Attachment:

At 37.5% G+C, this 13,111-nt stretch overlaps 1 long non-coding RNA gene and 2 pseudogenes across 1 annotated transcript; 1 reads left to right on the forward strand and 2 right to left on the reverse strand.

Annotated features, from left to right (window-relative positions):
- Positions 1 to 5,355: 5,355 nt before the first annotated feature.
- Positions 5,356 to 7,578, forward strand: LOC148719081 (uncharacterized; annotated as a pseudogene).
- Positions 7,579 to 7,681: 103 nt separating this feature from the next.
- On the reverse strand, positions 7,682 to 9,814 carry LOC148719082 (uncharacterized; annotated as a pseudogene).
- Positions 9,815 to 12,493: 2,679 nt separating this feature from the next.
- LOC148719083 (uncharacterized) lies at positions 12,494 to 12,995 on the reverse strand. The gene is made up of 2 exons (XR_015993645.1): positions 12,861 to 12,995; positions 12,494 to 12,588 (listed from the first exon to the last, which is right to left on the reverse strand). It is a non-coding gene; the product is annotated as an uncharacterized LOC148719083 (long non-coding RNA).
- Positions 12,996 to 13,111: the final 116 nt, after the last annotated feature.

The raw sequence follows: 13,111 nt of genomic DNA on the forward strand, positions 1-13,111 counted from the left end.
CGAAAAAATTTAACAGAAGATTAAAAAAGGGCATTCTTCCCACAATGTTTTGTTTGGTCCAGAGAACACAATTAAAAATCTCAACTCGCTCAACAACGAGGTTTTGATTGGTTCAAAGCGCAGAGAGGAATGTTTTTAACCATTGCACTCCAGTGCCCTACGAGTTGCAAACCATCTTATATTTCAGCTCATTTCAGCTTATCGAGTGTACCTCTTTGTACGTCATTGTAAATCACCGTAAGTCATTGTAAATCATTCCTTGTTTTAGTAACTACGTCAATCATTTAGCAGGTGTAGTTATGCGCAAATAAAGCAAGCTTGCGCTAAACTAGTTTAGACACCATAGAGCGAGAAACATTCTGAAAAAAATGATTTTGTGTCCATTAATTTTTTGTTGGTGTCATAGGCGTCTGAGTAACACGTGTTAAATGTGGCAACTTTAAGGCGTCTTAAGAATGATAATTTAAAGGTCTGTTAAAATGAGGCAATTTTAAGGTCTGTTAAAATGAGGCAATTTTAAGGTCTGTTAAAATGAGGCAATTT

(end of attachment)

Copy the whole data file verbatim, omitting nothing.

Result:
At 37.5% G+C, this 13,111-nt stretch overlaps 1 long non-coding RNA gene and 2 pseudogenes across 1 annotated transcript; 1 reads left to right on the forward strand and 2 right to left on the reverse strand.

Annotated features, from left to right (window-relative positions):
- Positions 1 to 5,355: 5,355 nt before the first annotated feature.
- Positions 5,356 to 7,578, forward strand: LOC148719081 (uncharacterized; annotated as a pseudogene).
- Positions 7,579 to 7,681: 103 nt separating this feature from the next.
- On the reverse strand, positions 7,682 to 9,814 carry LOC148719082 (uncharacterized; annotated as a pseudogene).
- Positions 9,815 to 12,493: 2,679 nt separating this feature from the next.
- LOC148719083 (uncharacterized) lies at positions 12,494 to 12,995 on the reverse strand. The gene is made up of 2 exons (XR_015993645.1): positions 12,861 to 12,995; positions 12,494 to 12,588 (listed from the first exon to the last, which is right to left on the reverse strand). It is a non-coding gene; the product is annotated as an uncharacterized LOC148719083 (long non-coding RNA).
- Positions 12,996 to 13,111: the final 116 nt, after the last annotated feature.

The raw sequence follows: 13,111 nt of genomic DNA on the forward strand, positions 1-13,111 counted from the left end.
CGAAAAAATTTAACAGAAGATTAAAAAAGGGCATTCTTCCCACAATGTTTTGTTTGGTCCAGAGAACACAATTAAAAATCTCAACTCGCTCAACAACGAGGTTTTGATTGGTTCAAAGCGCAGAGAGGAATGTTTTTAACCATTGCACTCCAGTGCCCTACGAGTTGCAAACCATCTTATATTTCAGCTCATTTCAGCTTATCGAGTGTACCTCTTTGTACGTCATTGTAAATCACCGTAAGTCATTGTAAATCATTCCTTGTTTTAGTAACTACGTCAATCATTTAGCAGGTGTAGTTATGCGCAAATAAAGCAAGCTTGCGCTAAACTAGTTTAGACACCATAGAGCGAGAAACATTCTGAAAAAAATGATTTTGTGTCCATTAATTTTTTGTTGGTGTCATAGGCGTCTGAGTAACACGTGTTAAATGTGGCAACTTTAAGGCGTCTTAAGAATGATAATTTAAAGGTCTGTTAAAATGAGGCAATTTTAAGGTCTGTTAAAATGAGGCAATTTTAAGGTCTGTTAAAATGAGGCAATTT